The seeds of many grasses are remarkable little mechanical devices. Each seed's hull has one or more bristle-like projections called awns, covered with tiny barbs pointing away from the seed.
When a seed is partly buried in the ground with its awn pointing up, the barbs form a simple ratchet. Each time the soil swells and shrinks with daily humidity changes, the ratchet drives the seed ever so slightly downward. (Awns also cling to animal fur for seed dispersal; they can cause problems when they ratchet their way into ear canals, nostrils, or other soft tissues.)
The basic blueprint of botanical ratchets has been known for more than a century, but figuring out exactly how the little gizmos work continues to inspire new research.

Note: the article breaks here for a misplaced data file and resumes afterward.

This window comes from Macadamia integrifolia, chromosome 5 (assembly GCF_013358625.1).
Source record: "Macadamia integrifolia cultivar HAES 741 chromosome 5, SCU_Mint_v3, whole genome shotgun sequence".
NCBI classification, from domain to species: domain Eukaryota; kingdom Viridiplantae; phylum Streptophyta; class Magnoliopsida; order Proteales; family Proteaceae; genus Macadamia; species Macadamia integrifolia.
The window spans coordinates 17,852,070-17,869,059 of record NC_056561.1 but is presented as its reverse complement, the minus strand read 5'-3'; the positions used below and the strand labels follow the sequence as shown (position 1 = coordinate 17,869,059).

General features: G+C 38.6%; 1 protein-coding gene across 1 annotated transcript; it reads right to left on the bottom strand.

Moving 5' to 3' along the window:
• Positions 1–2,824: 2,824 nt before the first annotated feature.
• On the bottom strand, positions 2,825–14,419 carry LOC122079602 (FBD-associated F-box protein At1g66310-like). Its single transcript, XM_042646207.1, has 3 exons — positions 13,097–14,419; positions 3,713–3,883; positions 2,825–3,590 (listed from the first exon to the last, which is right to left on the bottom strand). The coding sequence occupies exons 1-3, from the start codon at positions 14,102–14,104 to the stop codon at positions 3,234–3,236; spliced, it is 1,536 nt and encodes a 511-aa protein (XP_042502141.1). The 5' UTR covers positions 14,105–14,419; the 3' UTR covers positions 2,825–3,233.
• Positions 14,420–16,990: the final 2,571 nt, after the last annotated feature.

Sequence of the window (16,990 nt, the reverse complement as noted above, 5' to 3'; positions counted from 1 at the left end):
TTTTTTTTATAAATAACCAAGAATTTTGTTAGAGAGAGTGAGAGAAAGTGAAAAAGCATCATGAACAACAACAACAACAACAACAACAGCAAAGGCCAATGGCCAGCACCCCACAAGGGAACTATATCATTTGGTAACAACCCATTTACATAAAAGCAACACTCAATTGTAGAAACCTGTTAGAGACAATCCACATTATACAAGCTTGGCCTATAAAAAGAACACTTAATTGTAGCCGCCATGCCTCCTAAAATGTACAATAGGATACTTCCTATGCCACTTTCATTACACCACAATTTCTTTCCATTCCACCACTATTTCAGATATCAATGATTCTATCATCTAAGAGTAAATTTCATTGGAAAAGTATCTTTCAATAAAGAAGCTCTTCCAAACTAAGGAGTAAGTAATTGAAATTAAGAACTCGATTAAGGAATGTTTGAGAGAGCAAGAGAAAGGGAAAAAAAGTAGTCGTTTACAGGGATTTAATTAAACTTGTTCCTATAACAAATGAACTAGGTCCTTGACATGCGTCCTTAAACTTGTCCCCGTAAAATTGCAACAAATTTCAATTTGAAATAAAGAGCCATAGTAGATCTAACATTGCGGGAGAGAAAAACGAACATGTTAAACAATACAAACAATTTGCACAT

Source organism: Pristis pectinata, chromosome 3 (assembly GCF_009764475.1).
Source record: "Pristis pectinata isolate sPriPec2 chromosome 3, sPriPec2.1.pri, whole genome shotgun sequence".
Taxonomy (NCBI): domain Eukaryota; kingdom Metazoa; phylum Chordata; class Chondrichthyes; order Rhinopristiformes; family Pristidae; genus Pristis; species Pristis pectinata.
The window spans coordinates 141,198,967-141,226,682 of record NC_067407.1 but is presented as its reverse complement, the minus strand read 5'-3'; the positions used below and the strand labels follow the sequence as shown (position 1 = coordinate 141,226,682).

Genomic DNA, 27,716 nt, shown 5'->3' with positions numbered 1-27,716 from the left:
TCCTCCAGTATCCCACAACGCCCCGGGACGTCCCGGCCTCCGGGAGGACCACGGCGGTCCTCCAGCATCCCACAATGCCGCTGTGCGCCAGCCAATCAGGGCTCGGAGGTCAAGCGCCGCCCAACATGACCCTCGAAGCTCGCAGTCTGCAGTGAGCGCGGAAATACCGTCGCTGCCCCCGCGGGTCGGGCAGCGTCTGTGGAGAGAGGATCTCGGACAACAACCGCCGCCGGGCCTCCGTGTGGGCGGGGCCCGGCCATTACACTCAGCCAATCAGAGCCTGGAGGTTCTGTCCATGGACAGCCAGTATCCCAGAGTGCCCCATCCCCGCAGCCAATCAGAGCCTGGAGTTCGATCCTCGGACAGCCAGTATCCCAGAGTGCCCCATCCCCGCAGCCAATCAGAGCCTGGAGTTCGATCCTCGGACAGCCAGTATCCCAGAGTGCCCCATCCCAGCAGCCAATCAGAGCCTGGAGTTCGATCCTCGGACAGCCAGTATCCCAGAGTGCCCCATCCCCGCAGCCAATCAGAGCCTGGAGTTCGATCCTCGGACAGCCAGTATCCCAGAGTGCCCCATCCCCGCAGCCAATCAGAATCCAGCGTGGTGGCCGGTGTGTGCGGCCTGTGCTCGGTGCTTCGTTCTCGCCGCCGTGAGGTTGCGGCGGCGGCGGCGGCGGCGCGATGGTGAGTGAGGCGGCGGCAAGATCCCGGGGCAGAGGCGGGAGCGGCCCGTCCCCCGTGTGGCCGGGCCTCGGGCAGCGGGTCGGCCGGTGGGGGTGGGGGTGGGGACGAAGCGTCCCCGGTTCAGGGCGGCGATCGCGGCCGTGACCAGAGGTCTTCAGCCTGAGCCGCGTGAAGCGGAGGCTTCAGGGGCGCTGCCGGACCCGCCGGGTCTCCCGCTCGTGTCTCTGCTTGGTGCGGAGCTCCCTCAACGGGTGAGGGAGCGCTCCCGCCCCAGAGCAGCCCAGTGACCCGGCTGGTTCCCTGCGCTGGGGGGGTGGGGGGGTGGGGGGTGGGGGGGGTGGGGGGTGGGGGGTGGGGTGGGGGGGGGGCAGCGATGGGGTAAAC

Biophysicist Igor M. Kulić of Harvard University and four colleagues recently studied the foxtail grass Hordeum murinum. The team measured the movement of foxtail awns and seed heads lying on various shaking experimental surfaces (including paper, fur, and fabric) and inside rubber tubes that were stretched to and fro. The awns always moved along "seedward," with longer awns making more efficient ratchets.
The team also modeled the foxtail ratchet mathematically. Kulić dubbed it "nature's most efficient ratchet," and thinks that high-tech gripping surfaces — of gloves or tires, perhaps — could profitably mimic its design.
The findings were detailed in the Proceedings of the Royal Society B.
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